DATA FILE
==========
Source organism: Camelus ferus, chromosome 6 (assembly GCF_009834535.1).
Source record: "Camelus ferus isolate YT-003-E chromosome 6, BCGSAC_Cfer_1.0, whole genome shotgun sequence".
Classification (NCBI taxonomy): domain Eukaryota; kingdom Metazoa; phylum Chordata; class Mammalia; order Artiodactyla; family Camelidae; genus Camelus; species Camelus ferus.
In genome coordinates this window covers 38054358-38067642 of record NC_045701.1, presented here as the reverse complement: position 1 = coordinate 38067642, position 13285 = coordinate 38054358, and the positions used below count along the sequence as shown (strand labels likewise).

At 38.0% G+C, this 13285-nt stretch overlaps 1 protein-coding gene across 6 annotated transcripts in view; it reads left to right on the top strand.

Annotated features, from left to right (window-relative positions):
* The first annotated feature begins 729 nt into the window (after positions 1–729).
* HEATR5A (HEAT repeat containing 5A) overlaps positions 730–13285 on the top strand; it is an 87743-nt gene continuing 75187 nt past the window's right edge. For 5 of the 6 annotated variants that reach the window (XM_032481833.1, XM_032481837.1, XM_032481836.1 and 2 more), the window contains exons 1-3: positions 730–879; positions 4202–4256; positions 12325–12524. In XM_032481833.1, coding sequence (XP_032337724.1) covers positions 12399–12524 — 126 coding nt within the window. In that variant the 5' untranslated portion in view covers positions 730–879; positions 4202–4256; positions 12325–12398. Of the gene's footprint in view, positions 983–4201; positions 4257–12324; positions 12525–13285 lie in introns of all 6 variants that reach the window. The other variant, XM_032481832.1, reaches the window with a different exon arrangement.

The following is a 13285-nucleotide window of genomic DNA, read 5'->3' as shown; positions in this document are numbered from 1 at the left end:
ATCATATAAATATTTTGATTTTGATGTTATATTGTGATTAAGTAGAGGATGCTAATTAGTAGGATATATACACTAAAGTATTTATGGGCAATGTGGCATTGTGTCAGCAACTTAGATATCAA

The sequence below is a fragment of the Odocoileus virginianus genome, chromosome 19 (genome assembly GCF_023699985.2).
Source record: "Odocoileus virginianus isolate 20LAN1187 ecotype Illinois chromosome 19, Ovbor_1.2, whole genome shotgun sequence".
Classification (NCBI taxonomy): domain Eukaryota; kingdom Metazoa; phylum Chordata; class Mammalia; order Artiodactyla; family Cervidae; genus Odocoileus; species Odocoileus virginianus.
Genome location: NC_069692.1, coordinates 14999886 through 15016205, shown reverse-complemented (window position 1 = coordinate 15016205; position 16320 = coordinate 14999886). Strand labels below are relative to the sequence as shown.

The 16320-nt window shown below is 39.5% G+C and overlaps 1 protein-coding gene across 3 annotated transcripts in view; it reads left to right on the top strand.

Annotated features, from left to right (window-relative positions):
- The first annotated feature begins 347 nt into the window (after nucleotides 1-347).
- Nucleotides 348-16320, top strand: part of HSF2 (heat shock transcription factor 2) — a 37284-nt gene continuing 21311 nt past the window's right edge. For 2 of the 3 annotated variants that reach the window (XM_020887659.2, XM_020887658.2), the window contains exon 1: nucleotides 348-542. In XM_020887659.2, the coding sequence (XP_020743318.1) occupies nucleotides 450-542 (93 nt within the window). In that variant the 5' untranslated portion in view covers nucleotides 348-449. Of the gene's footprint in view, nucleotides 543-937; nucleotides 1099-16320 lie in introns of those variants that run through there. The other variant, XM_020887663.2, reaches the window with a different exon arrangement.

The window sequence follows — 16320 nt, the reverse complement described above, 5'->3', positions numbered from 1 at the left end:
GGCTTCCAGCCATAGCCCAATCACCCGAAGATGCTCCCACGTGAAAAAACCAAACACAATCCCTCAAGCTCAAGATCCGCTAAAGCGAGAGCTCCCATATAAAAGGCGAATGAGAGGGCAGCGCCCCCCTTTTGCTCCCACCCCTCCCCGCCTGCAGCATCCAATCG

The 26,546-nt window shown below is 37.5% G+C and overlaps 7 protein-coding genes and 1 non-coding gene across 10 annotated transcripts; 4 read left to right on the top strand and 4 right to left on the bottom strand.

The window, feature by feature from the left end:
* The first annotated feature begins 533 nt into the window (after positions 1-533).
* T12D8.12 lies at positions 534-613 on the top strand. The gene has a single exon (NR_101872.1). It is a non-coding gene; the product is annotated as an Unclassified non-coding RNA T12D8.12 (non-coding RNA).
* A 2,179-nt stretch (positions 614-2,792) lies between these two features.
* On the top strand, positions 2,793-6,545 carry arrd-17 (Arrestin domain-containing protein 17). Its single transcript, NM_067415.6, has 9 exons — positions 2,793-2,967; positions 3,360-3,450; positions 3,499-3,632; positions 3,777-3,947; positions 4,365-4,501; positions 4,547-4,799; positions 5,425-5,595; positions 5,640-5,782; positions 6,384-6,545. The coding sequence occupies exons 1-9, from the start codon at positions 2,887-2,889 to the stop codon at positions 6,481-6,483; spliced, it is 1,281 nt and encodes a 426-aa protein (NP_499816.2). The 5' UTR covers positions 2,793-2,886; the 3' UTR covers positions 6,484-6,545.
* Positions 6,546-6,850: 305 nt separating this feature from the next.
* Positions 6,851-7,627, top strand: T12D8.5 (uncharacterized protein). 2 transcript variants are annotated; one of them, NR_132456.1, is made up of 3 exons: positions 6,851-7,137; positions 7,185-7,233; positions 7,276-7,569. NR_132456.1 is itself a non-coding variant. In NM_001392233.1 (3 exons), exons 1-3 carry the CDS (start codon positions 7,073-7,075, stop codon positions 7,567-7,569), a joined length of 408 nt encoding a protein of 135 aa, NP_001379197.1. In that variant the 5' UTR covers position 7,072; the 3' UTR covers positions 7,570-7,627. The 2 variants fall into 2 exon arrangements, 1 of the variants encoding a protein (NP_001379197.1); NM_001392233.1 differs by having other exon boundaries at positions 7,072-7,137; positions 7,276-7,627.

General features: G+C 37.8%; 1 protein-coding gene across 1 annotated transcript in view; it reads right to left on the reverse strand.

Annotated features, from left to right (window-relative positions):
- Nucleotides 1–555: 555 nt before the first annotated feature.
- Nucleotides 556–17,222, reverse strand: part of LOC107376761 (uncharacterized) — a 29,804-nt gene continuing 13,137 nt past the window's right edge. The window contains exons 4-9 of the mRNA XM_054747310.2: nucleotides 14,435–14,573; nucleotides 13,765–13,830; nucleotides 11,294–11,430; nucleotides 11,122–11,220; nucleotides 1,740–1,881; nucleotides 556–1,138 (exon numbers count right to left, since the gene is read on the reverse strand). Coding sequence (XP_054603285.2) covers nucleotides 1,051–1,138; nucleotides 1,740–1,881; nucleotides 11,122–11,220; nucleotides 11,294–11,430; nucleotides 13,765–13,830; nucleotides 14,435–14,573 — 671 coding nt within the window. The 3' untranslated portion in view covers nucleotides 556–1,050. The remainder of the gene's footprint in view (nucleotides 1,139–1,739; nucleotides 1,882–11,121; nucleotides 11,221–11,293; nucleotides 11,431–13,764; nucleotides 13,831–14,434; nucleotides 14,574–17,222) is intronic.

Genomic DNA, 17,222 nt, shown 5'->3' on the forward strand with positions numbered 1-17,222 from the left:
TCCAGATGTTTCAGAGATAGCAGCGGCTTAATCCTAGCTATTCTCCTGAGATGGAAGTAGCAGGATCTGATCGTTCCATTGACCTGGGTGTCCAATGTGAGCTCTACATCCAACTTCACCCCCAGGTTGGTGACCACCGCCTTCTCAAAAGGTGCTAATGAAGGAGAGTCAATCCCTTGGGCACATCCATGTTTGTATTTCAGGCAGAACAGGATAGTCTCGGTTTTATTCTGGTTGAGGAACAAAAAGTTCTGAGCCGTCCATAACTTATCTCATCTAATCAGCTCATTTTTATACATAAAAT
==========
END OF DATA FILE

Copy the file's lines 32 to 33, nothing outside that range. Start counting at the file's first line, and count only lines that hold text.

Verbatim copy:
- Nucleotides 556–17,222, reverse strand: part of LOC107376761 (uncharacterized) — a 29,804-nt gene continuing 13,137 nt past the window's right edge. The window contains exons 4-9 of the mRNA XM_054747310.2: nucleotides 14,435–14,573; nucleotides 13,765–13,830; nucleotides 11,294–11,430; nucleotides 11,122–11,220; nucleotides 1,740–1,881; nucleotides 556–1,138 (exon numbers count right to left, since the gene is read on the reverse strand). Coding sequence (XP_054603285.2) covers nucleotides 1,051–1,138; nucleotides 1,740–1,881; nucleotides 11,122–11,220; nucleotides 11,294–11,430; nucleotides 13,765–13,830; nucleotides 14,435–14,573 — 671 coding nt within the window. The 3' untranslated portion in view covers nucleotides 556–1,050. The remainder of the gene's footprint in view (nucleotides 1,139–1,739; nucleotides 1,882–11,121; nucleotides 11,221–11,293; nucleotides 11,431–13,764; nucleotides 13,831–14,434; nucleotides 14,574–17,222) is intronic.

Genomic DNA, 17,222 nt, shown 5'->3' on the forward strand with positions numbered 1-17,222 from the left: